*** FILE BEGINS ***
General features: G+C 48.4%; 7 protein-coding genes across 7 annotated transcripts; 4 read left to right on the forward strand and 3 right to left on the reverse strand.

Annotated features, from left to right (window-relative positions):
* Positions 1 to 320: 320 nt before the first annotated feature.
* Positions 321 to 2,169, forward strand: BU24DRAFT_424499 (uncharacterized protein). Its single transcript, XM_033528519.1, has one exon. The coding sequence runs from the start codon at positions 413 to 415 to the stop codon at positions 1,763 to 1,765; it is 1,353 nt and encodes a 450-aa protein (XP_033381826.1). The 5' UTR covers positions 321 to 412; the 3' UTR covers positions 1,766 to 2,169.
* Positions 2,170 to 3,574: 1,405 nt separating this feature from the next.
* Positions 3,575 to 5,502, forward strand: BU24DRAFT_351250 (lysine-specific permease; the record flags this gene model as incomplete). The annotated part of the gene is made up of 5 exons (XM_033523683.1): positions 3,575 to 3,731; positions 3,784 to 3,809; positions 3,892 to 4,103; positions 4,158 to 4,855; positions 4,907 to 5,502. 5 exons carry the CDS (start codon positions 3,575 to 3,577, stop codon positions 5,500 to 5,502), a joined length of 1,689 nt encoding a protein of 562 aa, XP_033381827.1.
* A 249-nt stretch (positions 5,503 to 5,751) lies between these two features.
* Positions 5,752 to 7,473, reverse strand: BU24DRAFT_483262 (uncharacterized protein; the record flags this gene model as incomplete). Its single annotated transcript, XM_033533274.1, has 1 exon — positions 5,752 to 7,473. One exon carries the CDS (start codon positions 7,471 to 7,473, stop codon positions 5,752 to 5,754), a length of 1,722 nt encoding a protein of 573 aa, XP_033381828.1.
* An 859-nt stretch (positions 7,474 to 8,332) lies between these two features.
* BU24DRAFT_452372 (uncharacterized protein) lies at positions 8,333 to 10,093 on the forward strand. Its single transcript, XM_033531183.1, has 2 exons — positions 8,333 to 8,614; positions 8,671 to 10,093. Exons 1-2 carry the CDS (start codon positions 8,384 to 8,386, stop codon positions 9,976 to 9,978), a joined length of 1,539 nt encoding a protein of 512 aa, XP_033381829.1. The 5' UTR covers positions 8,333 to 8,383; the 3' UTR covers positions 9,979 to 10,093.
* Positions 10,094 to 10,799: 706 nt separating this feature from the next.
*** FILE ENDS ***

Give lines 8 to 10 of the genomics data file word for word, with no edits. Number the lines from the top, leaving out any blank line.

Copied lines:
* Positions 5,752 to 7,473, reverse strand: BU24DRAFT_483262 (uncharacterized protein; the record flags this gene model as incomplete). Its single annotated transcript, XM_033533274.1, has 1 exon — positions 5,752 to 7,473. One exon carries the CDS (start codon positions 7,471 to 7,473, stop codon positions 5,752 to 5,754), a length of 1,722 nt encoding a protein of 573 aa, XP_033381828.1.
* An 859-nt stretch (positions 7,474 to 8,332) lies between these two features.
* BU24DRAFT_452372 (uncharacterized protein) lies at positions 8,333 to 10,093 on the forward strand. Its single transcript, XM_033531183.1, has 2 exons — positions 8,333 to 8,614; positions 8,671 to 10,093. Exons 1-2 carry the CDS (start codon positions 8,384 to 8,386, stop codon positions 9,976 to 9,978), a joined length of 1,539 nt encoding a protein of 512 aa, XP_033381829.1. The 5' UTR covers positions 8,333 to 8,383; the 3' UTR covers positions 9,979 to 10,093.